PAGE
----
UK’s motor industry at risk of ‘mass exodus’ by car makers
As Jaguar Land Rover enters discussions with overseas suppliers as part of its forward planning, a new report suggests the UK’s motor industry risks future collapse
The UK is at risk of becoming a footnote in the global motor industry’s shift to battery-powered vehicles, according to a report by Bloomberg UK, with the country facing a potentially disastrous lack of cell and pack factories needed by car manufacturers to support their transition away from the internal combustion engine.
In what could be a fresh blow to British car production, the report also states that Jaguar Land Rover (JLR) is currently in talks with Northvolt AB and SVolt Energy Technology Co about supplying batteries for a range of electric vehicles that could be built in Slovakia. JLR has stated that all new Jaguars will be fully electric from 2025, with 60 per cent of Land Rovers also being battery-electric by the end of the decade.
Bloomberg UK predicts that unless battery investment picks up, car makers may accelerate their exodus from what was once the world’s second-biggest motor manufacturing base. In recent years, the UK has fallen outside the top 15 of car-making nations.
As the move to electric brings major changes to the global motor industry map, the UK is hampered by scarce supplies of raw materials, expensive energy, relatively low government incentives and potential Brexit-related tariffs. Although the country has pumped hundreds of millions of pounds into battery-technology research, Bloomberg UK reports this has so far created minimal production.
To date, the UK has just one major battery plant in operation, owned by China’s Envision Group. The manufacturer added production of longer-range packs for the Nissan Leaf last year, and has announced plans to expand – but not until 2024 at the earliest.
Andy Palmer, the former CEO of Aston Martin, who also helped to spearhead the Nissan Leaf at the Japanese firm’s Sunderland plant, commented: “It’s about to be too late to preserve the UK role as a major automotive producer. Unless there’s either a carrot or a stick to incentivise battery production in the UK, it’s only a matter of time before the automobile industry here becomes a niche industry that caters to brands such as Rolls-Royce and Bentley.”
A spokesperson for Jaguar Land Rover, which produced more than 220,000 vehicles in Britain last year, told Bloomberg UK that it continues to explore all options for electric vehicle battery supply and that no decisions have been made. Representatives for Northvolt and SVolt declined to comment.
Meanwhile, start-up company Britishvolt has announced plans to build a giant battery plant in Blyth, Northumberland, with the capacity to produce enough cells for around 300,000 battery packs a year.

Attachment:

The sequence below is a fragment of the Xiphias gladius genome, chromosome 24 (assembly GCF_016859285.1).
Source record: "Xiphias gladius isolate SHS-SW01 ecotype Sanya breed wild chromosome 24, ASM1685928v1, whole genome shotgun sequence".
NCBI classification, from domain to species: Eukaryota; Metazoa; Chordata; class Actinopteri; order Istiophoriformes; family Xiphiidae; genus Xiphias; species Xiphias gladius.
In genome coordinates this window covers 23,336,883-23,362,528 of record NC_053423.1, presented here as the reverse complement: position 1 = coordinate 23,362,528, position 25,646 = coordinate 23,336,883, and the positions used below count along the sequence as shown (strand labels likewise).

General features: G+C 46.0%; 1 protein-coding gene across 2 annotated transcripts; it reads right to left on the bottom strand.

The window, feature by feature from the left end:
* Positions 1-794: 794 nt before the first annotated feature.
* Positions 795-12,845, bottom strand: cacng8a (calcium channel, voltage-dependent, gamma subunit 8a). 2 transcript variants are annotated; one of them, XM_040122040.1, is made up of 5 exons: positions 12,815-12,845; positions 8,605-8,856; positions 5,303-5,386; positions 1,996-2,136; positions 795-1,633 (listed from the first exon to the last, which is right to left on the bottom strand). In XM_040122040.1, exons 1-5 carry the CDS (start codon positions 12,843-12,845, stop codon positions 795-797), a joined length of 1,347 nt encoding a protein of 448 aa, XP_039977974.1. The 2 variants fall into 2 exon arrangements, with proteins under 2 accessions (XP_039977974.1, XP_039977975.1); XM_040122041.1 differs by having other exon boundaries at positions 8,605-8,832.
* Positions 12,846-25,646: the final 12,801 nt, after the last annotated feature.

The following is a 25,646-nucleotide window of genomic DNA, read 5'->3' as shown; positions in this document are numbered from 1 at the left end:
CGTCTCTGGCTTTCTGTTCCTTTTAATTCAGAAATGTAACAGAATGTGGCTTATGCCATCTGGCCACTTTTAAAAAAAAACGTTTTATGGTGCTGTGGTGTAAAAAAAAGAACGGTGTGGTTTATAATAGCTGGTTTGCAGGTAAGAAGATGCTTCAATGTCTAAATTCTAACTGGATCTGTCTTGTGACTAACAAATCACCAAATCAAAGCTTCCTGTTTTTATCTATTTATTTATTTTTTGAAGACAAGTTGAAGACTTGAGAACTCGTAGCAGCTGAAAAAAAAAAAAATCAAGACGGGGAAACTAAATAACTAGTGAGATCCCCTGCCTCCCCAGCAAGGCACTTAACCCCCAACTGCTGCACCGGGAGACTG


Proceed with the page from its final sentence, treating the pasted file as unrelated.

Preliminary partnerships with Aston Martin and Lotus have been secured, but manufacturer commitments from mass-market names are currently lacking.
Nissan, Bentley and Stellantis (owner of Vauxhall, Peugeot, Citroen and others) have all committed to making electric vehicles in the UK, but analysts are warning that more investment is needed to protect the industry’s position. In a recent report, the Green Finance Institute’s Coalition for the Decarbonisation of Road Transport said that the UK needs to increase battery capacity 45-fold – to more than 90 gigawatt hours – just to preserve the current size of the car sector: “If a battery sector does not emerge in the UK, there is both the lost opportunity cost of the financial gains of batteries being captured elsewhere, and in turn a risk that the existing automotive industry in the UK could diminish through moving to co-locate with battery production.”
The UK’s opportunity to attract battery makers is narrowing, with European governments lining up major support packages to make them more attractive for investment. EU countries have collectively pledged more than €6 billion (over £5 billion) in public spending to build up the industry.
Mike Hawes, CEO of the Society of Motor Manufacturers and Traders, commented: “It’s not, unfortunately, a level playing field. Governments intervene in Europe. They intervene in America. They intervene in Asia. So the UK government has got to make sure that, at the very least, it creates the framework for UK manufacturing to be competitive.”
Meanwhile, the future of Jaguar still looks uncertain, following JLR’s announcement early last year that the marque would drop internal combustion engines entirely by 2025 – although the company has still yet to detail its production plans or give any real indication of how the next-generation electric Jaguar range will look. The company currently has a contract-manufacturing arrangement with Magna Steyr for its sole fully-electric model, the Jaguar I-Pace, which is produced in Austria.